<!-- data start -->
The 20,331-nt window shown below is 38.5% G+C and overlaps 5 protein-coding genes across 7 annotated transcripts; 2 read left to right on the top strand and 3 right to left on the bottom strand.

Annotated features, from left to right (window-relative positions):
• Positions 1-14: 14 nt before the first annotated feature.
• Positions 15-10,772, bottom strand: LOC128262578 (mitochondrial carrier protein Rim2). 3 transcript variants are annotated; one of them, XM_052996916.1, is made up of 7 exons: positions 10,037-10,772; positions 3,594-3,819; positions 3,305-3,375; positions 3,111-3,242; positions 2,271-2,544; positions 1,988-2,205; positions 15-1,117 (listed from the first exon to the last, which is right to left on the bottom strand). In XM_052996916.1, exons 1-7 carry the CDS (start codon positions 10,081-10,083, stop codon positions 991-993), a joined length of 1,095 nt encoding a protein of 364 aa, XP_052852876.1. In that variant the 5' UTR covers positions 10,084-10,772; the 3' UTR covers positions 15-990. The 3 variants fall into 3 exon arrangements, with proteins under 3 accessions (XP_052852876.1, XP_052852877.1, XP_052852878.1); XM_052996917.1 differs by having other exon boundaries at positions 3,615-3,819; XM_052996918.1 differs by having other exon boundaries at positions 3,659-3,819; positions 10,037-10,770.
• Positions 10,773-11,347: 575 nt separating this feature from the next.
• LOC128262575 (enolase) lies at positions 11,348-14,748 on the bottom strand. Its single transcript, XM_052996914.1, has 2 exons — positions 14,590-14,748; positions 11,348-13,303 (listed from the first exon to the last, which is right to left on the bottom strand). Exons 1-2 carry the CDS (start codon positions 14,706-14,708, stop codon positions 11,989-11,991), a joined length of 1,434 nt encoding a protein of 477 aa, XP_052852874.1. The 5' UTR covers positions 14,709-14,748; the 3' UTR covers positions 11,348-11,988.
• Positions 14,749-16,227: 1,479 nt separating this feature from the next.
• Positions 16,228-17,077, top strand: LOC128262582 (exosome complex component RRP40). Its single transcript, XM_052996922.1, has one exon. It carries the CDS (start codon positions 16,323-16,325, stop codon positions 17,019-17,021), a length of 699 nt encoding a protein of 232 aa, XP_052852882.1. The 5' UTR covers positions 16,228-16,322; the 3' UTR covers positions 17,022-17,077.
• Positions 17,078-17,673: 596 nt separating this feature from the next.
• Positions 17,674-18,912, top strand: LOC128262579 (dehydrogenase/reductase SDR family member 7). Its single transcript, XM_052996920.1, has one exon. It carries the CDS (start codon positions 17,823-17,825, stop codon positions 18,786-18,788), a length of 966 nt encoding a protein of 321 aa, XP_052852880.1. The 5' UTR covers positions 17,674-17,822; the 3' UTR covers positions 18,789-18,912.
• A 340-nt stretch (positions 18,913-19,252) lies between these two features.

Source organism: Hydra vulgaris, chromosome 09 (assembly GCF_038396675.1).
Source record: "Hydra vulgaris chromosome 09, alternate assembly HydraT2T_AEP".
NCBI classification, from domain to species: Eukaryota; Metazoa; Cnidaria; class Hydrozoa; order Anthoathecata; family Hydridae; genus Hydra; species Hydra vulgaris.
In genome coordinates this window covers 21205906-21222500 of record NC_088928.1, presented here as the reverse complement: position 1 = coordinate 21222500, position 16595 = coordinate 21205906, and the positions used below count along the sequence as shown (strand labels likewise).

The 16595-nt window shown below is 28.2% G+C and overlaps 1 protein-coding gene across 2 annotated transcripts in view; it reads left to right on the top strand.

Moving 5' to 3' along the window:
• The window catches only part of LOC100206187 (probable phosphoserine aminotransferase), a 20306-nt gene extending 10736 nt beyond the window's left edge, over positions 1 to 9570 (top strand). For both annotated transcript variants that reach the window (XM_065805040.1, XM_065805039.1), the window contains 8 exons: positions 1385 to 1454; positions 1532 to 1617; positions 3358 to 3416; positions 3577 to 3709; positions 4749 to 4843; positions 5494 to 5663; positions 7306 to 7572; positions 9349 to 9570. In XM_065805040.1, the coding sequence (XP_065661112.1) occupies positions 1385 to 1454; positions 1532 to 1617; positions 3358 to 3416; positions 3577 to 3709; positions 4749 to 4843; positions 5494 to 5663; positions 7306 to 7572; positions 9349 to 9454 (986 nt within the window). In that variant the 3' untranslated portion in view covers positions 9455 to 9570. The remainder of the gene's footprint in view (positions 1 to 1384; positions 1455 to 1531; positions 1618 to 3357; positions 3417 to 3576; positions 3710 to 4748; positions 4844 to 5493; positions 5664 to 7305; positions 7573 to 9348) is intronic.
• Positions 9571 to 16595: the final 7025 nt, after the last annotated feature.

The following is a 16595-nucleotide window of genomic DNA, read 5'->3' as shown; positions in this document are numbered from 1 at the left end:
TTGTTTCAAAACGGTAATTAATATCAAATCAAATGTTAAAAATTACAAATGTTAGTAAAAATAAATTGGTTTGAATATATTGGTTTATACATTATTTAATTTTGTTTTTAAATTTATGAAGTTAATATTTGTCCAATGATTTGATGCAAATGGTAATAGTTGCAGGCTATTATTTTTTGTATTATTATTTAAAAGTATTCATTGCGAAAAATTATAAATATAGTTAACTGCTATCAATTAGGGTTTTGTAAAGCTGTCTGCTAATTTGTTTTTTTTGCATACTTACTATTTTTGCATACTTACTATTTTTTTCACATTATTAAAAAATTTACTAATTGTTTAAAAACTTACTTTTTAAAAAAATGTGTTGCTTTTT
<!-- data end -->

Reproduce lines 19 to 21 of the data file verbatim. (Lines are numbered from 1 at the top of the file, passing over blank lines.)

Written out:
• Positions 9571 to 16595: the final 7025 nt, after the last annotated feature.

The following is a 16595-nucleotide window of genomic DNA, read 5'->3' as shown; positions in this document are numbered from 1 at the left end:
TTGTTTCAAAACGGTAATTAATATCAAATCAAATGTTAAAAATTACAAATGTTAGTAAAAATAAATTGGTTTGAATATATTGGTTTATACATTATTTAATTTTGTTTTTAAATTTATGAAGTTAATATTTGTCCAATGATTTGATGCAAATGGTAATAGTTGCAGGCTATTATTTTTTGTATTATTATTTAAAAGTATTCATTGCGAAAAATTATAAATATAGTTAACTGCTATCAATTAGGGTTTTGTAAAGCTGTCTGCTAATTTGTTTTTTTTGCATACTTACTATTTTTGCATACTTACTATTTTTTTCACATTATTAAAAAATTTACTAATTGTTTAAAAACTTACTTTTTAAAAAAATGTGTTGCTTTTT